Applied Ecosystem Services, LLC

  1. Instream Flow Requirements

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    The concept of minimal in-stream flows dates from at least the mid-1970s. It is an important issue to everyone who withdraws ground or surface waters, injects water underground, or adds water to streams and rivers, particularly in the drought-stricken western US. At the federal level, the US EPA funded a grant to define ecological and related flows and create methods to measure them and the US Geological Survey developed measurement methods.
  2. Natural vs man-made water bodies

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    Project objectors claim that mining and energy projects cannot create “real” streams and lakes during reclamation. Regulators ask operators to respond, and too often responses are inconclusive. Delays, litigation, or expensive efforts that inadequately address those concerns can follow. Non-ecologists might accept claims of adverse environmental impacts by man-made streams and lakes. However, when complete ecosystems are correctly characterized and classified the dynamics of natural and man-made water bodies are indistinguishable.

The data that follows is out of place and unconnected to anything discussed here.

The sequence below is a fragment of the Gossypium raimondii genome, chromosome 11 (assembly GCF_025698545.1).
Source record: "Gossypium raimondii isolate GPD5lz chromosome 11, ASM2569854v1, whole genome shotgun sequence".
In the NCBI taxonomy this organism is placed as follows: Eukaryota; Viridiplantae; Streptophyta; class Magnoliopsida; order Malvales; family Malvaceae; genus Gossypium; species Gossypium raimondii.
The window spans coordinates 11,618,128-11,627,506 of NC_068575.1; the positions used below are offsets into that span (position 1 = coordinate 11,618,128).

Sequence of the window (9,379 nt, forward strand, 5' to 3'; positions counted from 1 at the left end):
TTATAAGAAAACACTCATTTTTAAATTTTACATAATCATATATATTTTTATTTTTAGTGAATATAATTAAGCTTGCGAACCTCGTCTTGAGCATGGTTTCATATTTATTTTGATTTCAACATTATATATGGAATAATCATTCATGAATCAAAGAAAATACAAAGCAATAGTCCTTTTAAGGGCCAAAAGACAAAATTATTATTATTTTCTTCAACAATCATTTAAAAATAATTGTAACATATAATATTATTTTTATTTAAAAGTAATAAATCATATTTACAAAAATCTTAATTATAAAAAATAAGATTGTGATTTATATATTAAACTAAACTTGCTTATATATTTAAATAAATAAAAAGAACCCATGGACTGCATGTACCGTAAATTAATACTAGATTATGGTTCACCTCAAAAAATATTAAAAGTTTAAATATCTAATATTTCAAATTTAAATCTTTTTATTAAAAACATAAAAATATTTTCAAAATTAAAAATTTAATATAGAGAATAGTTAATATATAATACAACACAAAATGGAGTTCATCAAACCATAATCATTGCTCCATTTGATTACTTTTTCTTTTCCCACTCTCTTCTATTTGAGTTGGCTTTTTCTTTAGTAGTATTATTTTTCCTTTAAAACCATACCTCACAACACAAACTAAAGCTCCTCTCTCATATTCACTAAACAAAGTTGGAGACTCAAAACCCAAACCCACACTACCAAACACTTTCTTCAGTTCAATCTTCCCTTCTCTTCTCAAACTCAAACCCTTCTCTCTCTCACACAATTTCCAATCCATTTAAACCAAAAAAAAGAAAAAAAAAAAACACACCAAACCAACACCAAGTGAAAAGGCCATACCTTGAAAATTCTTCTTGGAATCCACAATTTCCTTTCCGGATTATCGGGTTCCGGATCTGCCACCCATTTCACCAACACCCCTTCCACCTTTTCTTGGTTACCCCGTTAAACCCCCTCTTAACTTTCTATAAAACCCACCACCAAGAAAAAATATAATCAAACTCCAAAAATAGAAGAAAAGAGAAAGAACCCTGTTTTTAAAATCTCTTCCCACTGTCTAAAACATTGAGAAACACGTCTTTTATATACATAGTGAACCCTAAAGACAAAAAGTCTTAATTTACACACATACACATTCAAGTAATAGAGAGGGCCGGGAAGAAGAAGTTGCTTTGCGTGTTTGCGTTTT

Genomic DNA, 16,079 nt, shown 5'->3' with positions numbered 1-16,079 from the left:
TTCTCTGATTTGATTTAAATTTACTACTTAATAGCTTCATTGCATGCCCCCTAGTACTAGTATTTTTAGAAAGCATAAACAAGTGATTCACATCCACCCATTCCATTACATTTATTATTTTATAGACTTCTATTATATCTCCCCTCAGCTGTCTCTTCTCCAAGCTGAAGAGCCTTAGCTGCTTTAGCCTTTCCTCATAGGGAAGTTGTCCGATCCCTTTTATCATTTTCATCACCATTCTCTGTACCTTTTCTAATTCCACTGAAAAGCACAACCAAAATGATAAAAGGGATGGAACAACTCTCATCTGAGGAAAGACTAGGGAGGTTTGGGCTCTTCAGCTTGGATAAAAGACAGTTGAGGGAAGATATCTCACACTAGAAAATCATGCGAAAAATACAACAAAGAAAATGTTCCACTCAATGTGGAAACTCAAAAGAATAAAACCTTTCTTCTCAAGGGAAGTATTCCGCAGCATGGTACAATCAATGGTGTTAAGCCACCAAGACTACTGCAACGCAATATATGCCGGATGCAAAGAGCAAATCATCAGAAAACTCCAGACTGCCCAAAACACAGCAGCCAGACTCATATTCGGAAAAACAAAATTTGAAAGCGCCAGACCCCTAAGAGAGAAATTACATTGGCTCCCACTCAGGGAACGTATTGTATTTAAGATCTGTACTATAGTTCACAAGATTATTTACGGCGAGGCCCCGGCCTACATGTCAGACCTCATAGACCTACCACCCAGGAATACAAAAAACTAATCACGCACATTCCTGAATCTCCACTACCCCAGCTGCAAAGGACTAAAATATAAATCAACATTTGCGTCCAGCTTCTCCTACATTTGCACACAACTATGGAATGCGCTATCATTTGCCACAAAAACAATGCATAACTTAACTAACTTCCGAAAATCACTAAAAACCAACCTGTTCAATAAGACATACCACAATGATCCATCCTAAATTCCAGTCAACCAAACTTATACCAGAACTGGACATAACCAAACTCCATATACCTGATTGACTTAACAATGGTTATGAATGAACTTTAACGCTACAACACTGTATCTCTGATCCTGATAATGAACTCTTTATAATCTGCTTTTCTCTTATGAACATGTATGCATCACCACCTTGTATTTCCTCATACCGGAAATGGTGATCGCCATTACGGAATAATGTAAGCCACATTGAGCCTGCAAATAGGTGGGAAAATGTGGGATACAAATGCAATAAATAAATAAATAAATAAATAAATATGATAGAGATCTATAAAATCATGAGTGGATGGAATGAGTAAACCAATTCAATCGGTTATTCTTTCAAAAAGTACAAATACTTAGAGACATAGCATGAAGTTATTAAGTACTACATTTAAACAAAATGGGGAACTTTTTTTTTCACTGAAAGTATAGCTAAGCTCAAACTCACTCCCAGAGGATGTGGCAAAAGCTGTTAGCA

3. Water Improvement Projects

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    Water quality matters for humans, livestock, fish and wildlife, and plants including food crops. Too often policies and regulations are ineffective while restoration projects fail to achieve intended goals. The problem is seen in environmental impact assessments, point- and nonpoint-source discharges, and Superfund sites. While some reasons for failure are project-specific, three common and easily avoided reasons are the lack of knowledge about spatial and temporal distribution of the chemical of concern, no information about the causes and amount of variability, and the focus on concentrations at a local point rather than on the entire ecosystem.

Providing essential environmental services since 1993.